...is ridiculous. Most of these countries cooperate with the U.S. There is also the AUMF, similiarly a law dating back to Clinton's Presidency. And the President has always had the authority to act in defense of the country's national security, even with a Constitutional lead time to justify committing troops to war.

 

MadHound

(34,179 posts)
9. Just because a law dates to Clinton doesn't make it right,
Fri Sep 7, 2012, 04:02 PM
Sep 2012

Furthermore, Yemen, Pakistan and other countries have launched protest after protest about drone attacks, all for naught, we keep violating their sovereignty.

And yes, the President himself admits that he is ultimately acting as judge, jury and executioner. That is truth, whether you like it or not.

ProSense

(116,464 posts)
11. Naive much?
Fri Sep 7, 2012, 04:07 PM
Sep 2012

"Furthermore, Yemen, Pakistan and other countries have launched protest after protest about drone attacks, all for naught, we keep violating their sovereignty."

That's like Karzai objecting to a strike. These countries cooperate, and they largely protest when civilians casualties are involved, and look for the U.S. to apologize.

The notion that America is carrying out these policies like some rogue nation is beyond naive.

 

MadHound

(34,179 posts)
12. No, these countries file formal protests,
Fri Sep 7, 2012, 04:18 PM
Sep 2012

And well they should, we are launching military missions over their countries without their permission.
http://dawn.com/2012/08/24/us-confirms-protests-against-drone-strikes/
http://news.antiwar.com/2012/08/23/pakistan-summons-us-envoy-to-protest-drone-strikes/

What do you call a nation which violates another nation's sovereignty? Oh, yeah, a rogue nation. What would you think if China started sending drones over the US targeting Chinese dissidents here, and the surrounding innocents as well?

 

hifiguy

(33,688 posts)
10. I agree, but this horse has been out of the barn for almost five decades.
Fri Sep 7, 2012, 04:03 PM
Sep 2012

There are aspects of foreign policy that have been, since 11/22/63, and will seemingly always remain, in the hands of the Military-Intelligence complex. The last president who stood up to the MilInt complex was John Fitzgerald Kennedy, who after the Bay of Pigs fiasco famously stated that he wanted to "break the CIA into a thousand pieces."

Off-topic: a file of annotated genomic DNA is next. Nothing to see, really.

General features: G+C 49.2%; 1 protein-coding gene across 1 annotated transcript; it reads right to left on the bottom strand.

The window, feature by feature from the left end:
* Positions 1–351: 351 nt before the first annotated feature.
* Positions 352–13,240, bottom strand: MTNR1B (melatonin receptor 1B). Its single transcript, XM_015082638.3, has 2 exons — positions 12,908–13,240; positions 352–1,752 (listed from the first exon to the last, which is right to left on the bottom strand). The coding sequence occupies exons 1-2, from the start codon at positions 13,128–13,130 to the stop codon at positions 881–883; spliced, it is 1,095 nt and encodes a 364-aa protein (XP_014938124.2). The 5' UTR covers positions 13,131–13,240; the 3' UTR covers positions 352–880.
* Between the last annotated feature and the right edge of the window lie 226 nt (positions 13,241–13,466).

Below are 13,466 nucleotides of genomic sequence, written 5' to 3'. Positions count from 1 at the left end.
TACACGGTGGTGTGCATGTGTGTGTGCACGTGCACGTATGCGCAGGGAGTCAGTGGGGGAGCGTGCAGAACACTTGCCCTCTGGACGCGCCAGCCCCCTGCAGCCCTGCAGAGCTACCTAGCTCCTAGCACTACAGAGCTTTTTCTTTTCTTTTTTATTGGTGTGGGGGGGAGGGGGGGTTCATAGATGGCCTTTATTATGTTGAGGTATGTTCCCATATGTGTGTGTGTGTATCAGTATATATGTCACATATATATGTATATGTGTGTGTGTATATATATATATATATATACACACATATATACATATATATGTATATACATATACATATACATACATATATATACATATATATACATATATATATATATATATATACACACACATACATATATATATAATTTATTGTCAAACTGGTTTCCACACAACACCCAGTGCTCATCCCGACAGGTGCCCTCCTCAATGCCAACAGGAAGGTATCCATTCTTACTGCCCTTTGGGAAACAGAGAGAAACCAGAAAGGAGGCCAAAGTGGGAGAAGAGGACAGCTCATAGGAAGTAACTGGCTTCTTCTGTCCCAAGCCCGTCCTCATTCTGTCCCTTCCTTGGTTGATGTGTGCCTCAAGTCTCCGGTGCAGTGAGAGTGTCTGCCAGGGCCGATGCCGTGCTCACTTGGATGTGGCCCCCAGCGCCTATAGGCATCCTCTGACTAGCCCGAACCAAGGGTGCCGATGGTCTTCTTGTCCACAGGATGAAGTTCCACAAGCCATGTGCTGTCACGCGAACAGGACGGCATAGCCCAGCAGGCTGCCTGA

JFK defused the Cuban Missile Crisis largely by standing up to the military brass, who wanted full scale war up to and including a nuclear exchange, and went on to open back channel diplomacy with Premier Krushchev of the USSR and even Cuba's Fidel Castro. On several occasions shortly before his death JFK told close associates (who have been quoted in numerous books - too numerous to mention here) that following his re-election in 1964 he intended to remove all US military advisers from South Vietnam.

His famous American University speech of June 10, 1963, titled "A Strategy For Peace" (see http://en.wikipedia.org/wiki/American_University_speech) was almost certainly the final nail in his coffin. Kennedy proposed, in effect, his intention to radically de-escalate, if not end, the Cold War. There was no way on earth that the MilInt complex could allow JFK to live given the policies outlined in that speech and his intention to disengage from Vietnam. Far too much money and power was on the line for JFK to be allowed to go on, President of the United States or not.

To this day I suspect two things, the first being that the Vietnam War was extracted from Lyndon Johnson as the price for allowing LBJ to pursue his Great Society dreams, and secondly, that it has been "explained" to every Democrat elected to the presidency since that there are sharply circumscribed limits on his power to affect certain aspects of the foreign policy that the MilInt complex and other Powers That Be wish to pursue. And the example of what became of John Kennedy is used, whether obliquely or explicitly, to explain the price of defying those power centers. Unsurprisingly, Democratic presidents have caved in rather than be rubbed out as Kennedy was. Republicans don't need to be threatened. They've been in bed with these powers since the days of Nixon.

There are simply things even Presidents are not permitted by TPTB to do. Read James Douglass' "JFK and the Unspeakable" and your questions about the whys and wherefores will be answered.